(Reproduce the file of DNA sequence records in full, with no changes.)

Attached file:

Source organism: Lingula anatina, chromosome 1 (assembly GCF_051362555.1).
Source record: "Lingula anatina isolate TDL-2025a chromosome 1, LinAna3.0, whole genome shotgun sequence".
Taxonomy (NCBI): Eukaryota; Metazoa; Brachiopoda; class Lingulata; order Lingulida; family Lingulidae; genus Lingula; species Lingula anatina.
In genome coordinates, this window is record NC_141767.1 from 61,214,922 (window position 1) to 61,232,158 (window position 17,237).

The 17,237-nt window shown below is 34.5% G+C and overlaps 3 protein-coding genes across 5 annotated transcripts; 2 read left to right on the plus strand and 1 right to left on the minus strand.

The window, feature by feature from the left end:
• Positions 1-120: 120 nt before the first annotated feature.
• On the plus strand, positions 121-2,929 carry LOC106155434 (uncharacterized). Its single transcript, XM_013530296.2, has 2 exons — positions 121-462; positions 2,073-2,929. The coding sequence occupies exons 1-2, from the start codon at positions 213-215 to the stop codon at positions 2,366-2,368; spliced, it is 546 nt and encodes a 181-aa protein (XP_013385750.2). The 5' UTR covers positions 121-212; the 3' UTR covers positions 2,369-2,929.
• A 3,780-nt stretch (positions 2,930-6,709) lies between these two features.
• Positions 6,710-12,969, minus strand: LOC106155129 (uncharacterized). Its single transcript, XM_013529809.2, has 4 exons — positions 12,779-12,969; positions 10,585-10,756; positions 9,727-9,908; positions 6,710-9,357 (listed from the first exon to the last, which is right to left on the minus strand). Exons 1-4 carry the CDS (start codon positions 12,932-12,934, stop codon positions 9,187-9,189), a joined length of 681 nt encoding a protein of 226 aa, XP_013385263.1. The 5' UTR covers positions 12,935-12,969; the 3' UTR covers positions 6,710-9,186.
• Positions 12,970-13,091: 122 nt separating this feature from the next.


Source organism: Lingula anatina, chromosome 1 (assembly GCF_051362555.1).
Source record: "Lingula anatina isolate TDL-2025a chromosome 1, LinAna3.0, whole genome shotgun sequence".
Taxonomy (NCBI): Eukaryota; Metazoa; Brachiopoda; class Lingulata; order Lingulida; family Lingulidae; genus Lingula; species Lingula anatina.
In genome coordinates, this window is record NC_141767.1 from 61,214,922 (window position 1) to 61,232,158 (window position 17,237).

The 17,237-nt window shown below is 34.5% G+C and overlaps 3 protein-coding genes across 5 annotated transcripts; 2 read left to right on the plus strand and 1 right to left on the minus strand.

The window, feature by feature from the left end:
• Positions 1-120: 120 nt before the first annotated feature.
• On the plus strand, positions 121-2,929 carry LOC106155434 (uncharacterized). Its single transcript, XM_013530296.2, has 2 exons — positions 121-462; positions 2,073-2,929. The coding sequence occupies exons 1-2, from the start codon at positions 213-215 to the stop codon at positions 2,366-2,368; spliced, it is 546 nt and encodes a 181-aa protein (XP_013385750.2). The 5' UTR covers positions 121-212; the 3' UTR covers positions 2,369-2,929.
• A 3,780-nt stretch (positions 2,930-6,709) lies between these two features.
• Positions 6,710-12,969, minus strand: LOC106155129 (uncharacterized). Its single transcript, XM_013529809.2, has 4 exons — positions 12,779-12,969; positions 10,585-10,756; positions 9,727-9,908; positions 6,710-9,357 (listed from the first exon to the last, which is right to left on the minus strand). Exons 1-4 carry the CDS (start codon positions 12,932-12,934, stop codon positions 9,187-9,189), a joined length of 681 nt encoding a protein of 226 aa, XP_013385263.1. The 5' UTR covers positions 12,935-12,969; the 3' UTR covers positions 6,710-9,186.
• Positions 12,970-13,091: 122 nt separating this feature from the next.